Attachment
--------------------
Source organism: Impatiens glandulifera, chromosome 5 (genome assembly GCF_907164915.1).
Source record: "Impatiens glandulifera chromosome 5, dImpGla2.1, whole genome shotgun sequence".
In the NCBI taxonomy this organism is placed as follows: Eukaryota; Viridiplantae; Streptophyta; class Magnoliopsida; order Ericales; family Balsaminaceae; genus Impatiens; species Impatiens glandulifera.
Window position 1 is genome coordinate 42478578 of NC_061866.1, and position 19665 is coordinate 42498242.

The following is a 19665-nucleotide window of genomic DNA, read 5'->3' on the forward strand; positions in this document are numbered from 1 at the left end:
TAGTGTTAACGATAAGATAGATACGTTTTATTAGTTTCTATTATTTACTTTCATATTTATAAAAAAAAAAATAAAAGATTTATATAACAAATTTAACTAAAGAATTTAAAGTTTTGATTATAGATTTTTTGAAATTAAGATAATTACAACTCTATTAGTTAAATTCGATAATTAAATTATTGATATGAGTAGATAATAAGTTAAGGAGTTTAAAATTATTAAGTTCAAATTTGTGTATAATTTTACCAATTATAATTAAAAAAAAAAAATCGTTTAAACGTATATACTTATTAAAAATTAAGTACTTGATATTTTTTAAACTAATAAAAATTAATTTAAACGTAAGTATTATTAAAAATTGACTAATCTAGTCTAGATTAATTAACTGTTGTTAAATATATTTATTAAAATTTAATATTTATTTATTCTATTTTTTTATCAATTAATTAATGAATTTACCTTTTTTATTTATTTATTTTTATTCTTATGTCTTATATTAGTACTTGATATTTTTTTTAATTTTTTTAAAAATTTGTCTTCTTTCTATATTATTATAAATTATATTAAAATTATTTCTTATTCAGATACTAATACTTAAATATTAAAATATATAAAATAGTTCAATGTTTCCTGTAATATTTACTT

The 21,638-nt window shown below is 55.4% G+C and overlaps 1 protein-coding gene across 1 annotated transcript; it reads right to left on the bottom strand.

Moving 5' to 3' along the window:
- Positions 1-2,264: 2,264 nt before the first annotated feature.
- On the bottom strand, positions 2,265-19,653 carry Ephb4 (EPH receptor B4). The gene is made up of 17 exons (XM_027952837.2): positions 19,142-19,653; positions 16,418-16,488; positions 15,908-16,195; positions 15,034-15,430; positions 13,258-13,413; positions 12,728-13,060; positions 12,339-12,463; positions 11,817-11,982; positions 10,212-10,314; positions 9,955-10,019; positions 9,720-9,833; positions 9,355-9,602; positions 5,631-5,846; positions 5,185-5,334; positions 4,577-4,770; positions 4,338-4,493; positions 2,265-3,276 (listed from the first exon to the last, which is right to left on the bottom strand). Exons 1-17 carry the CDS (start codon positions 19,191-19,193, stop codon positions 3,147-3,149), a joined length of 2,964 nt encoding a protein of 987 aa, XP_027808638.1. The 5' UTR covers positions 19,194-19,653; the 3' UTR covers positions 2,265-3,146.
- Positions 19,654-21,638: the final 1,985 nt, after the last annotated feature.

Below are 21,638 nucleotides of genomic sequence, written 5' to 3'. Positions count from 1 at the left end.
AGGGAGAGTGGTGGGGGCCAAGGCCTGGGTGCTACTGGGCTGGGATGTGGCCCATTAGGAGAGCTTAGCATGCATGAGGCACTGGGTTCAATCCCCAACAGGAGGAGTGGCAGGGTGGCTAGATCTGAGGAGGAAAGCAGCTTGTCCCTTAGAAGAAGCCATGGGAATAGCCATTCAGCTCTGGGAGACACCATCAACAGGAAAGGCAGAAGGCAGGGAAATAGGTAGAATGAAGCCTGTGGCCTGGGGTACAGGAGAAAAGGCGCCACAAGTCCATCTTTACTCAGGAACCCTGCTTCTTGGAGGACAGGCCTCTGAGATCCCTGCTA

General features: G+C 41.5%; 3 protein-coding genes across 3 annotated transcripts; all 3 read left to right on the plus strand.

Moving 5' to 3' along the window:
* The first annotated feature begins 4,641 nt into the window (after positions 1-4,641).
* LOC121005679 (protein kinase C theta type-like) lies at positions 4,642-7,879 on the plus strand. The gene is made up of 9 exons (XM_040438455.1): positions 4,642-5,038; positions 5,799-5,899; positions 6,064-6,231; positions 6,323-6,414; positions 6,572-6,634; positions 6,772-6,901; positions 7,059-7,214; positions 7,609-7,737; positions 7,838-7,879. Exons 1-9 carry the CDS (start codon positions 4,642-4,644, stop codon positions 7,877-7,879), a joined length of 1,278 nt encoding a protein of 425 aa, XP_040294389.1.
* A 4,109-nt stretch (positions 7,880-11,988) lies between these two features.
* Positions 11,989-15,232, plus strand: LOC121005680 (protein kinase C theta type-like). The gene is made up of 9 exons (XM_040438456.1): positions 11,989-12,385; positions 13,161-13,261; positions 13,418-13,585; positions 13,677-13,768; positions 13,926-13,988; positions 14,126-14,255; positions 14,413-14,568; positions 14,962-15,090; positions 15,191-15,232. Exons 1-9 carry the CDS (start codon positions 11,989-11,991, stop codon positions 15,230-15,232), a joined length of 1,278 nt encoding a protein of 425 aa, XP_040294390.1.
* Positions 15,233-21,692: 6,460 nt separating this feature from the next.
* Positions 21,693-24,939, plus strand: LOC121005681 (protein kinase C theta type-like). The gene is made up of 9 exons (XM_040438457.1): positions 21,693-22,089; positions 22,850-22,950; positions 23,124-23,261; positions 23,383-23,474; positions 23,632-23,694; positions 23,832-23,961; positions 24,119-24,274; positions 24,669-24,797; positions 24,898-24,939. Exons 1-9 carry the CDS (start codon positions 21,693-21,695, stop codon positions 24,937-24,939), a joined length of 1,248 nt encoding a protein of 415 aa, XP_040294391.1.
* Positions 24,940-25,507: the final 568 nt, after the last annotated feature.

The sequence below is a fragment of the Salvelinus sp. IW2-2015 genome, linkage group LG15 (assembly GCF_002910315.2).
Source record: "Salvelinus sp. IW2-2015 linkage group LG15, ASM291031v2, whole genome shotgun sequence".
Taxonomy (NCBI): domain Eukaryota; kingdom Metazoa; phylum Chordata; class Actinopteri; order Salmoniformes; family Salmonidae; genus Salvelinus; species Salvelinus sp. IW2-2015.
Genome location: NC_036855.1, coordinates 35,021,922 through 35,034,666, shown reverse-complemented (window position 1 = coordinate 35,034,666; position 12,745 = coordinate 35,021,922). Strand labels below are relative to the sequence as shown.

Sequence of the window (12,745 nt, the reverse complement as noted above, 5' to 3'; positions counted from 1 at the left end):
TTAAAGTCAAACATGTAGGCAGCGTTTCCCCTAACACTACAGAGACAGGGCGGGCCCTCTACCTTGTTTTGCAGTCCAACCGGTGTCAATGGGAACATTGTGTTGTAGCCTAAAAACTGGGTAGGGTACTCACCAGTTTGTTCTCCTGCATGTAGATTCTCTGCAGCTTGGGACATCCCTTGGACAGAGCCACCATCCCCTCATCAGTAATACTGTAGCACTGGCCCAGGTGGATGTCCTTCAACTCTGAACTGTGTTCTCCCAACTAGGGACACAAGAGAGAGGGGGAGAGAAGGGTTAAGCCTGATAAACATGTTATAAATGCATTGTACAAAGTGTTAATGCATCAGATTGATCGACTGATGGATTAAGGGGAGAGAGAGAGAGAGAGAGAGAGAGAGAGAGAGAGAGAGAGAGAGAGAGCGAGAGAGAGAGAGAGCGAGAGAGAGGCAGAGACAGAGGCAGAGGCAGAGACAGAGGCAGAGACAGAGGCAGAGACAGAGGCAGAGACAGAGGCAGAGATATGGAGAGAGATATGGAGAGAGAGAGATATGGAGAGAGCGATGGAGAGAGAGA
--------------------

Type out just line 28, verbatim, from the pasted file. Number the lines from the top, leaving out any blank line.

TTAAAGTCAAACATGTAGGCAGCGTTTCCCCTAACACTACAGAGACAGGGCGGGCCCTCTACCTTGTTTTGCAGTCCAACCGGTGTCAATGGGAACATTGTGTTGTAGCCTAAAAACTGGGTAGGGTACTCACCAGTTTGTTCTCCTGCATGTAGATTCTCTGCAGCTTGGGACATCCCTTGGACAGAGCCACCATCCCCTCATCAGTAATACTGTAGCACTGGCCCAGGTGGATGTCCTTCAACTCTGAACTGTGTTCTCCCAACTAGGGACACAAGAGAGAGGGGGAGAGAAGGGTTAAGCCTGATAAACATGTTATAAATGCATTGTACAAAGTGTTAATGCATCAGATTGATCGACTGATGGATTAAGGGGAGAGAGAGAGAGAGAGAGAGAGAGAGAGAGAGAGAGAGAGAGAGAGAGCGAGAGAGAGAGAGAGCGAGAGAGAGGCAGAGACAGAGGCAGAGGCAGAGACAGAGGCAGAGACAGAGGCAGAGACAGAGGCAGAGACAGAGGCAGAGATATGGAGAGAGATATGGAGAGAGAGAGATATGGAGAGAGCGATGGAGAGAGAGA